The basic issue of the paper is to ask whether the observed effect in the remote PEAR data is better modeled by the assumption that the mean is actually shifted in the intentional conditions (influence) or by the assumption that the operator is choosing the intentions to suit the outcome of the remote device's operation (selection). The method is to compare the distributions of run scores in the three intentional conditions (high, low, and baseline) with their "rank frequencies." Rank frequency is the proportion of series displaying each of the six possible relative rankings of the three intentions from highest to lowest outcome. Influence and selection models give different predictions of the functional relationship between intentional distributions and rank frequencies. Selection is refuted at about p=.03; influence is consistent with the observed data. The selection model assumes that the operator somehow becomes aware of the actual run outcomes and assigns intentions to suit, but I also present an argument showing that given the small overall effect size, a standard DAT model would produce the same statistics in the output data as the intention-selecting model that I actually analyzed. (The two models would diverge for substantially larger effect sizes.)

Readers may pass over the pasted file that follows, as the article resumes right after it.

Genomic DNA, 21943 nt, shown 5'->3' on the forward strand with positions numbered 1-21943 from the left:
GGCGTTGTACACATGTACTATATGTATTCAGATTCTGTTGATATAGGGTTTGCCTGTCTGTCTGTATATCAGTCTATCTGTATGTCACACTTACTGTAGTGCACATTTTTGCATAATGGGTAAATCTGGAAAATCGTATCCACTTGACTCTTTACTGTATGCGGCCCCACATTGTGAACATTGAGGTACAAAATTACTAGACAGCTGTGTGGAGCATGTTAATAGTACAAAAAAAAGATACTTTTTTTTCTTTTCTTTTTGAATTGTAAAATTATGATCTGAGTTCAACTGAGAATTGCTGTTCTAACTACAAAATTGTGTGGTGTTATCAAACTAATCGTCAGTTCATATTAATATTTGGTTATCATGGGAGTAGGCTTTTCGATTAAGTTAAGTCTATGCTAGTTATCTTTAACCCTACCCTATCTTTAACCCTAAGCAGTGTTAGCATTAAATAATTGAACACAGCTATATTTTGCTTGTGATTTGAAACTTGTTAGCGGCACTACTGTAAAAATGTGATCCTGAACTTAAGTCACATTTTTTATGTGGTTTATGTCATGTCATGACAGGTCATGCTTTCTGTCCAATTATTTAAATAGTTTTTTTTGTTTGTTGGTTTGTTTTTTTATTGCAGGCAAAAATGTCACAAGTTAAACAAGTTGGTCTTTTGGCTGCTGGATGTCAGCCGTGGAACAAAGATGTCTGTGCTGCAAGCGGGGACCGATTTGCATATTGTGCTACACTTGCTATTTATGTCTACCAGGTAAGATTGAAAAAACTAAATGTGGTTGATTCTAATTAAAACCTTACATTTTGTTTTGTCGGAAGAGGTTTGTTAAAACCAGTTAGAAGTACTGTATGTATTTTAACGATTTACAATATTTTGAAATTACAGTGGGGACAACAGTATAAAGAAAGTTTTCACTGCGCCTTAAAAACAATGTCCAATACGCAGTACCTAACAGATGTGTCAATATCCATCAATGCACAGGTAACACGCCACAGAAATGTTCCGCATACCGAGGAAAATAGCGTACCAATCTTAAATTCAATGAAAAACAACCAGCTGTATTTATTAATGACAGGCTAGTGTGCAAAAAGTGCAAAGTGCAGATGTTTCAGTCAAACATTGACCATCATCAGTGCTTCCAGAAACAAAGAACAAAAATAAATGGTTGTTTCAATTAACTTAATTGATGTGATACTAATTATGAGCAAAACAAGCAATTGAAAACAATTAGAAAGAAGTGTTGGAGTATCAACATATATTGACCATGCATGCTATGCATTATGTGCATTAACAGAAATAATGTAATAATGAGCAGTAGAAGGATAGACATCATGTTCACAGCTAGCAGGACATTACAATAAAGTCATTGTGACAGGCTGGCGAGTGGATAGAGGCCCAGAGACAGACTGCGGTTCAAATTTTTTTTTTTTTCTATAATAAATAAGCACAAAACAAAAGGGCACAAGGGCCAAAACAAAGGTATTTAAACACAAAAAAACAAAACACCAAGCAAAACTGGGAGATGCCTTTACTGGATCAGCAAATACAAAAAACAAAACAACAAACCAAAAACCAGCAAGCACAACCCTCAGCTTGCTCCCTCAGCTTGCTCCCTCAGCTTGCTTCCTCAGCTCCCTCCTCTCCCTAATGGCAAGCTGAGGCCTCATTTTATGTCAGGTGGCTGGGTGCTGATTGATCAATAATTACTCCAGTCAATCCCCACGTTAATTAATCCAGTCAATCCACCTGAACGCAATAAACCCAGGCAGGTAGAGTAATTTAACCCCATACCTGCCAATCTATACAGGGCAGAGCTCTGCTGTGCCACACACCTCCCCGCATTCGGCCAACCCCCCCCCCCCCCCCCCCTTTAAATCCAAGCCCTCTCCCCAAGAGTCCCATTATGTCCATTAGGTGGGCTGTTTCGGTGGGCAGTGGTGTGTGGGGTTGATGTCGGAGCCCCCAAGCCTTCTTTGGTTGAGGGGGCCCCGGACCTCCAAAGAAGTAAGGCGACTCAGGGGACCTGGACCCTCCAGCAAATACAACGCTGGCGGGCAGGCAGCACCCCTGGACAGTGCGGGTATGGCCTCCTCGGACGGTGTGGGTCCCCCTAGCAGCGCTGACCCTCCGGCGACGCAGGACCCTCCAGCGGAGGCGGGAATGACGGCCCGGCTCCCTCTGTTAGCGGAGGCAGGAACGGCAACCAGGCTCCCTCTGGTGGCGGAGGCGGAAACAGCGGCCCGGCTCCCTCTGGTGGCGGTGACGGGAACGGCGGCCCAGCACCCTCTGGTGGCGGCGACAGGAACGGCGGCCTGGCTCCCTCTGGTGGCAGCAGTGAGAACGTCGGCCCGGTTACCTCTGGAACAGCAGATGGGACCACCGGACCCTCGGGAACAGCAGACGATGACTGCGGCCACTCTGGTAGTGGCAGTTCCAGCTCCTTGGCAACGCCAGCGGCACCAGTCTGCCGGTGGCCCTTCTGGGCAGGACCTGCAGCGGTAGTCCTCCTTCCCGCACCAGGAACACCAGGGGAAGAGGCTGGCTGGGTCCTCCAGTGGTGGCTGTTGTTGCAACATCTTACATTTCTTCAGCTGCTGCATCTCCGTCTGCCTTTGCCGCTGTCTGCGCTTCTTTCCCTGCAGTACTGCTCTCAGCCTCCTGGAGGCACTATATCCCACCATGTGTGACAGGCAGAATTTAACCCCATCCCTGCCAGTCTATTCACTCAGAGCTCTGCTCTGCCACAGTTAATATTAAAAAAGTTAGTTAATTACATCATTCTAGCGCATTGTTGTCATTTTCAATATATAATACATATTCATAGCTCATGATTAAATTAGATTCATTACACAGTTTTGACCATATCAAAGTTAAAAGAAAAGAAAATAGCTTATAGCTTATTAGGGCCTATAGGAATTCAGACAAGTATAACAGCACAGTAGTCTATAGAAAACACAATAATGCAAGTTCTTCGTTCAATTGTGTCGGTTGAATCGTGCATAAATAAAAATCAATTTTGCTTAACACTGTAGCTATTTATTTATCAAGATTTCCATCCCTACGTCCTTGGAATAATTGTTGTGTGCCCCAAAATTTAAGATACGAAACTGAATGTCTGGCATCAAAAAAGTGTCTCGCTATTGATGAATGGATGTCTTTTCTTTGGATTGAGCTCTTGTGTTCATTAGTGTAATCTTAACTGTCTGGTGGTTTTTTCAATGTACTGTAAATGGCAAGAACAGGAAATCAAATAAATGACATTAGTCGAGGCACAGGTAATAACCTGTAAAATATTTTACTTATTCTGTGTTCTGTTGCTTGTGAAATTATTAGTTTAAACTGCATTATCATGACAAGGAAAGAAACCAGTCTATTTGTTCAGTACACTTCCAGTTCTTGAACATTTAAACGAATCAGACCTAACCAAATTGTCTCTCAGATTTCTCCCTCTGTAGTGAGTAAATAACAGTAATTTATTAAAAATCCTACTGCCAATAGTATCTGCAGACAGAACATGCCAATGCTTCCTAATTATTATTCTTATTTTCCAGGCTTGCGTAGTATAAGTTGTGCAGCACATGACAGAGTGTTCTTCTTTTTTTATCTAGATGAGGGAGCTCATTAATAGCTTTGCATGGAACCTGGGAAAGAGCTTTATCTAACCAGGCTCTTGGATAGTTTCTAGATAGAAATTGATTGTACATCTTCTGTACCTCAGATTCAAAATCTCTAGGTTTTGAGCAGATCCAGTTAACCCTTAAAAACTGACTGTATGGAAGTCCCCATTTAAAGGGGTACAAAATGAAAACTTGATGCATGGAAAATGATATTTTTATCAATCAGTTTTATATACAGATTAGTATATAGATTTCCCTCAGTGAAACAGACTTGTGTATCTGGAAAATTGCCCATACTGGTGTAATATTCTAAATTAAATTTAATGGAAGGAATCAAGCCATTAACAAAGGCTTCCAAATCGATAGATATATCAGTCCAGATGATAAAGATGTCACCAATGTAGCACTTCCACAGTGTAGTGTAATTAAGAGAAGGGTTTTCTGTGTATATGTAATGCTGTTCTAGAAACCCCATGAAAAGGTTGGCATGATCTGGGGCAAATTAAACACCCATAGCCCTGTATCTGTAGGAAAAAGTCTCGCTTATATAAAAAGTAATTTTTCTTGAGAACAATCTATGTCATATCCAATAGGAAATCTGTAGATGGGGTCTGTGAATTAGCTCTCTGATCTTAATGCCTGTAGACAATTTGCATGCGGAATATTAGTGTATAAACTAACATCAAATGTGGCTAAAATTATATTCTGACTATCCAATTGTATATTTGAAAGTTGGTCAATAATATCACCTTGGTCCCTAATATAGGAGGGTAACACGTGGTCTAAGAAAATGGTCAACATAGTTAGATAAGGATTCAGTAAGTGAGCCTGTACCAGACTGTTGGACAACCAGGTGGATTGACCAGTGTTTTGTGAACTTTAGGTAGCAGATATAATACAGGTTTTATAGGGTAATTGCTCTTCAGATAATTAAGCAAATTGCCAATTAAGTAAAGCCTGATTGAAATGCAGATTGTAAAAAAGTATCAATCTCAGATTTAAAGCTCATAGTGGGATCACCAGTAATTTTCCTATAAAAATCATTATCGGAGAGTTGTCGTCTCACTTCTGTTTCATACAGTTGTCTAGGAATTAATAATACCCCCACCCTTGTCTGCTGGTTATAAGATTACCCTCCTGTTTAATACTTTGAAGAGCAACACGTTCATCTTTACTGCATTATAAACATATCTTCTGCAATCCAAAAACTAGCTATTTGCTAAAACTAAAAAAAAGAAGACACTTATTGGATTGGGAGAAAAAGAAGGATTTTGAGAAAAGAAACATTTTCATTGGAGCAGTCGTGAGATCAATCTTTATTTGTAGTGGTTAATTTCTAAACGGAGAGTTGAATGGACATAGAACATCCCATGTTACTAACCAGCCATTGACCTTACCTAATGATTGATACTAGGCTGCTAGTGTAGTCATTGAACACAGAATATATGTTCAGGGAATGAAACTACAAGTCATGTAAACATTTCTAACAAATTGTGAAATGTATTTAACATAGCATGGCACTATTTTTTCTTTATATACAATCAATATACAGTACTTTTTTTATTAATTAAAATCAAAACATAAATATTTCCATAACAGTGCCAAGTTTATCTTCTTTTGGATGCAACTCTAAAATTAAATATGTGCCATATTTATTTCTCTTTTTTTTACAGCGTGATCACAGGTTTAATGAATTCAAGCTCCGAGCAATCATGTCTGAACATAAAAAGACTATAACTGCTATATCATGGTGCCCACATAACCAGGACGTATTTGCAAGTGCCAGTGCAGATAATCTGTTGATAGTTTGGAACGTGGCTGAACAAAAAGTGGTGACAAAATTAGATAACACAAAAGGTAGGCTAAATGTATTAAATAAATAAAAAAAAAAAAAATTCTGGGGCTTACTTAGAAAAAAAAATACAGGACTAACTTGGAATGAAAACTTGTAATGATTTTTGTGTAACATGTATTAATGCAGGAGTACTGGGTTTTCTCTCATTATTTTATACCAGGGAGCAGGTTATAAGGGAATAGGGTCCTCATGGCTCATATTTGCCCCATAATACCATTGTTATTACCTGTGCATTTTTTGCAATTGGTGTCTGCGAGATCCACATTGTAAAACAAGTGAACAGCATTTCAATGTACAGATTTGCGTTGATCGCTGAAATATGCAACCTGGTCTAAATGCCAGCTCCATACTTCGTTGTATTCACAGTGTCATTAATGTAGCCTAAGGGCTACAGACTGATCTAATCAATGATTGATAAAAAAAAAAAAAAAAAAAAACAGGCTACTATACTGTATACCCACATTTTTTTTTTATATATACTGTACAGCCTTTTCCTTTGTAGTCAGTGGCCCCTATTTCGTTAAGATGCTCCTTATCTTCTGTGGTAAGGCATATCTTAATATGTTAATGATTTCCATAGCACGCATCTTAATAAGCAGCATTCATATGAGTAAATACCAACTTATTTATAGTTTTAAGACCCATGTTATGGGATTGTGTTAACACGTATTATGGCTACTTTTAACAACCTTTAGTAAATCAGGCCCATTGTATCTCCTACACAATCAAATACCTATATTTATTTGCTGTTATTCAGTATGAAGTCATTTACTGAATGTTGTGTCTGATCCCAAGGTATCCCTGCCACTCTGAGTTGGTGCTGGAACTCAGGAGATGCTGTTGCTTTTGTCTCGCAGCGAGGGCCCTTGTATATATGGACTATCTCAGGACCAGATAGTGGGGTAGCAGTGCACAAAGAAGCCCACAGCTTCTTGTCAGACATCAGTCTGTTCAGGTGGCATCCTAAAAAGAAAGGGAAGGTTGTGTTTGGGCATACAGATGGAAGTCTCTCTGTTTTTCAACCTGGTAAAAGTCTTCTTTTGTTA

In a more general way, I am skeptical of DAT because it seems inconsistent with the data I have seen, May's meta-analysis notwithstanding. However, the restricted version covered in the JSE paper is the only case I have yet analyzed with any rigor.

York Dobyns

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